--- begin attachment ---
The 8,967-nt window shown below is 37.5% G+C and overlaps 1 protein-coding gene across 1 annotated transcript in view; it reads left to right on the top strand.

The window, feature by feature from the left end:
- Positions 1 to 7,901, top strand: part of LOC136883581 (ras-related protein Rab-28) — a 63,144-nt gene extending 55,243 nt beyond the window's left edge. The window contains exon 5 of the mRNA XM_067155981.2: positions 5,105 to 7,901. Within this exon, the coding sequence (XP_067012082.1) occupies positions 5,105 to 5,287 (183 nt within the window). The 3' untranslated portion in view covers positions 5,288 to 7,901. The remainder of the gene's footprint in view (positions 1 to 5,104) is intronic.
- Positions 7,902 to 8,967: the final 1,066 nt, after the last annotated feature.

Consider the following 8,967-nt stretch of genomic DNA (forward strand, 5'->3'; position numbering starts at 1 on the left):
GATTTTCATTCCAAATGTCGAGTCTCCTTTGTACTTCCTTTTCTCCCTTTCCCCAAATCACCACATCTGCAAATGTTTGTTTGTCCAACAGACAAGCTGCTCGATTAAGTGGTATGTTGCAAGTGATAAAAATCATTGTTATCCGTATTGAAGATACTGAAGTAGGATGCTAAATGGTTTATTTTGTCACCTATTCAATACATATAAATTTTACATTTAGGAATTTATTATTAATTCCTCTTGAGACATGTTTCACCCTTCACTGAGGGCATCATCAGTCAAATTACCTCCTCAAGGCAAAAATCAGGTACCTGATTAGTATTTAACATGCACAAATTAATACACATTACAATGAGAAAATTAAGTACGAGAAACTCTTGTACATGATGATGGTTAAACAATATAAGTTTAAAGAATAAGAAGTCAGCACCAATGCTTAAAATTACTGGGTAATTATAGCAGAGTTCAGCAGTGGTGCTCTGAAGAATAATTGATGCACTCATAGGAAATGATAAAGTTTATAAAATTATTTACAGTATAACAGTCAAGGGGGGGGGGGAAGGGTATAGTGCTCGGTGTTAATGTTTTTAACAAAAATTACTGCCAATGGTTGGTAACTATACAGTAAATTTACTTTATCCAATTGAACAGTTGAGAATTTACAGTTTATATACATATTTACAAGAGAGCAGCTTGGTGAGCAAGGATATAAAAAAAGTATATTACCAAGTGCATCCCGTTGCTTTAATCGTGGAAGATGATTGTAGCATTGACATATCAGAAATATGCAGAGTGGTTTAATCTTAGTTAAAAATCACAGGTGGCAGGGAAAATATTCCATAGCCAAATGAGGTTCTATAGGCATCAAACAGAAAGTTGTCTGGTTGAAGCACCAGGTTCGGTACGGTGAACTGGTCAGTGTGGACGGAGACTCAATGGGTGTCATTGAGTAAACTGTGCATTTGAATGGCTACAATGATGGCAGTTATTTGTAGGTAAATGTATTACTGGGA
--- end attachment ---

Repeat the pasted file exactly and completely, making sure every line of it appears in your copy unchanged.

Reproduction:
The 8,967-nt window shown below is 37.5% G+C and overlaps 1 protein-coding gene across 1 annotated transcript in view; it reads left to right on the top strand.

The window, feature by feature from the left end:
- Positions 1 to 7,901, top strand: part of LOC136883581 (ras-related protein Rab-28) — a 63,144-nt gene extending 55,243 nt beyond the window's left edge. The window contains exon 5 of the mRNA XM_067155981.2: positions 5,105 to 7,901. Within this exon, the coding sequence (XP_067012082.1) occupies positions 5,105 to 5,287 (183 nt within the window). The 3' untranslated portion in view covers positions 5,288 to 7,901. The remainder of the gene's footprint in view (positions 1 to 5,104) is intronic.
- Positions 7,902 to 8,967: the final 1,066 nt, after the last annotated feature.

Consider the following 8,967-nt stretch of genomic DNA (forward strand, 5'->3'; position numbering starts at 1 on the left):
GATTTTCATTCCAAATGTCGAGTCTCCTTTGTACTTCCTTTTCTCCCTTTCCCCAAATCACCACATCTGCAAATGTTTGTTTGTCCAACAGACAAGCTGCTCGATTAAGTGGTATGTTGCAAGTGATAAAAATCATTGTTATCCGTATTGAAGATACTGAAGTAGGATGCTAAATGGTTTATTTTGTCACCTATTCAATACATATAAATTTTACATTTAGGAATTTATTATTAATTCCTCTTGAGACATGTTTCACCCTTCACTGAGGGCATCATCAGTCAAATTACCTCCTCAAGGCAAAAATCAGGTACCTGATTAGTATTTAACATGCACAAATTAATACACATTACAATGAGAAAATTAAGTACGAGAAACTCTTGTACATGATGATGGTTAAACAATATAAGTTTAAAGAATAAGAAGTCAGCACCAATGCTTAAAATTACTGGGTAATTATAGCAGAGTTCAGCAGTGGTGCTCTGAAGAATAATTGATGCACTCATAGGAAATGATAAAGTTTATAAAATTATTTACAGTATAACAGTCAAGGGGGGGGGGGAAGGGTATAGTGCTCGGTGTTAATGTTTTTAACAAAAATTACTGCCAATGGTTGGTAACTATACAGTAAATTTACTTTATCCAATTGAACAGTTGAGAATTTACAGTTTATATACATATTTACAAGAGAGCAGCTTGGTGAGCAAGGATATAAAAAAAGTATATTACCAAGTGCATCCCGTTGCTTTAATCGTGGAAGATGATTGTAGCATTGACATATCAGAAATATGCAGAGTGGTTTAATCTTAGTTAAAAATCACAGGTGGCAGGGAAAATATTCCATAGCCAAATGAGGTTCTATAGGCATCAAACAGAAAGTTGTCTGGTTGAAGCACCAGGTTCGGTACGGTGAACTGGTCAGTGTGGACGGAGACTCAATGGGTGTCATTGAGTAAACTGTGCATTTGAATGGCTACAATGATGGCAGTTATTTGTAGGTAAATGTATTACTGGGA